Nor would passersby be any more interested in the simple-looking backpack the man wore over his shoulders. There were no logos or patches on the brown and white bag, nothing that would give any indication that there was anything special about it at all. What appeared to be a very cheap padlock held the zippers shut, just as anyone moving through a public space like this would use. The bag, and the man who wore it, could have been any number of the thousands who passed through the airport every single day. To any who saw him, even those who paid attention, the man would disappear from their memory almost immediately. He was just another face in the crowd, one who did absolutely nothing that could make him stick out in their minds. 

That, of course, was entirely intentional. The man’s ability to blend in and attract no attention was specifically why Lion had hired him to begin with. And in these past couple of years, Jared Keene had become a very trusted friend. One of very few whom the little Touched-Mouse felt comfortable with taking her through a place as terrifying as this busy airport. 

She was in the backpack, naturally. And, like the man who wore it, the bag wasn’t nearly as simple and run-of-the-mill as it had been intentionally designed to look. Within the bag were three levels, separated by plastic dividers and slanted tubes that she could scurry up and down. The top level, just below the main zipper, was a bit of a watchtower. What appeared to be opaque cloth or leather material from the outside was actually easily see-through from the inside, like a fairly thin mesh that allowed the little mouse to peer through at the outside world. 

Meanwhile, the middle level was where her temporary living area was. Down there was a soft and warm nest to curl up in, her water and food, and a smartphone that had been set up to function as her main television. It wasn’t simply for watching movies or browsing online, however. It also allowed Lion to view the outside world through the cameras built into Jared’s glasses, or any of the several other cameras in the bag or his clothing. Or through the cameras of several small fly-shaped drones which automatically followed them from various distances.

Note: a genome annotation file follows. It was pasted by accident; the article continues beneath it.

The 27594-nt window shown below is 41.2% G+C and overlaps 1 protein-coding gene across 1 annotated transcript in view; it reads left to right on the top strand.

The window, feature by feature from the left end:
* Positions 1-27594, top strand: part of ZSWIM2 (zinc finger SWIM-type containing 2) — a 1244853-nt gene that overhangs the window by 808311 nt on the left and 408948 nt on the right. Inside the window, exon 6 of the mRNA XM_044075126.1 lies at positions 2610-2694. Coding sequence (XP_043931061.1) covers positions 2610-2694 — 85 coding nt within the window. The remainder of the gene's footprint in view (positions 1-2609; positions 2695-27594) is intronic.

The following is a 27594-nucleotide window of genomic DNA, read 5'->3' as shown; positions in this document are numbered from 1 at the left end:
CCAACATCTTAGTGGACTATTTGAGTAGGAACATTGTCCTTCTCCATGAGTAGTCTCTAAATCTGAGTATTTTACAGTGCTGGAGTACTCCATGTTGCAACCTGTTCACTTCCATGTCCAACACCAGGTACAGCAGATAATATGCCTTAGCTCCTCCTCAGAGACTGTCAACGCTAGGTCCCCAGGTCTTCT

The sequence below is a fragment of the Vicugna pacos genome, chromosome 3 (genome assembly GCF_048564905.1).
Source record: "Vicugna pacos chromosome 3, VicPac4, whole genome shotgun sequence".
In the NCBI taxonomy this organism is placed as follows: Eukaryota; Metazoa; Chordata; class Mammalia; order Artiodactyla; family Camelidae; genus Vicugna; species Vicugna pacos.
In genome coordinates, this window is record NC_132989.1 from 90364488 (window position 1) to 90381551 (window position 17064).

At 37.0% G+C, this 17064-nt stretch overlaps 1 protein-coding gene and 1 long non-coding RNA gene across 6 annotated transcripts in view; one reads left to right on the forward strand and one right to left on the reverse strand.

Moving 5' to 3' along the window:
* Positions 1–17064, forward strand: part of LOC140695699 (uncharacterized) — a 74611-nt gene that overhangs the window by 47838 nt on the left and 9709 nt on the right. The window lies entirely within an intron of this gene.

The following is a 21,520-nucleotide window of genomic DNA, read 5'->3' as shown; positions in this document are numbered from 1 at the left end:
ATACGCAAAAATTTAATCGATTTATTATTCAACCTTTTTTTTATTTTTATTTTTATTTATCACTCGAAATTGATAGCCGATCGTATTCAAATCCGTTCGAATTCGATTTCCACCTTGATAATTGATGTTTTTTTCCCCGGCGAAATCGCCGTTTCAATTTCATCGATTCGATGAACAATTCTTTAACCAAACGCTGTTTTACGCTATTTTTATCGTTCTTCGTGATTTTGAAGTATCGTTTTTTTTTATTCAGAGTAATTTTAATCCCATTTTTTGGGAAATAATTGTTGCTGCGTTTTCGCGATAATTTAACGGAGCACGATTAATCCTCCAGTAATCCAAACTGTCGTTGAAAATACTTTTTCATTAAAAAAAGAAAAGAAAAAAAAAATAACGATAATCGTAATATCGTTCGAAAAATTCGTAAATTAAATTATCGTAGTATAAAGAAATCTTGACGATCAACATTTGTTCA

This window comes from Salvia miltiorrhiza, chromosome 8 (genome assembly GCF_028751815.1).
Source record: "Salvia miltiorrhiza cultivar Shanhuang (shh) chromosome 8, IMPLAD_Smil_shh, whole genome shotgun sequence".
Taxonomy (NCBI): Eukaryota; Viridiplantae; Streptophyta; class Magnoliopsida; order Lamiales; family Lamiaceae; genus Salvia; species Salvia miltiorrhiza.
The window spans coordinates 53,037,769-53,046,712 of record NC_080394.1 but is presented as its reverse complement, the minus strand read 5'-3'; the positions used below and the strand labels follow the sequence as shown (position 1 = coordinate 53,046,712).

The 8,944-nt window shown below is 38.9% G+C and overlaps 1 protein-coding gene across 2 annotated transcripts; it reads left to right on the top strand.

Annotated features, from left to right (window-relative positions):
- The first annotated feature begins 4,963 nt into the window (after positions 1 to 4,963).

All of which meant that at any point, she could look in any direction to see what was around them. It was, again, the only way she could feel even slightly comfortable in a place full of as many dangers as an airport. Or any public space. 

Then there was the bottom level of the bag. That was the smallest and most protected section. It was essentially a safe room, surrounded by a thick, reinforced metal that would stand up to almost any level of abuse up to and including being in the middle of an explosion. From inside that small space, Lion could employ any of the dozen weapon systems and other defenses the backpack contained. She could also call in the fly-drones with their own attack capabilities.

Many would have called all these measures completely paranoid and unnecessary. A hired (and highly skilled) bodyguard intentionally made to look as nondescript as possible, cameras facing in every direction, a secret panic room that was harder to break through than almost any actual bank vault, tiny fly-robot drones capable of putting a grown man down within a couple shots, and more weapons built into the bag itself. Most would have said all of that was patently unnecessary when one was simply walking through an airport to board a plane.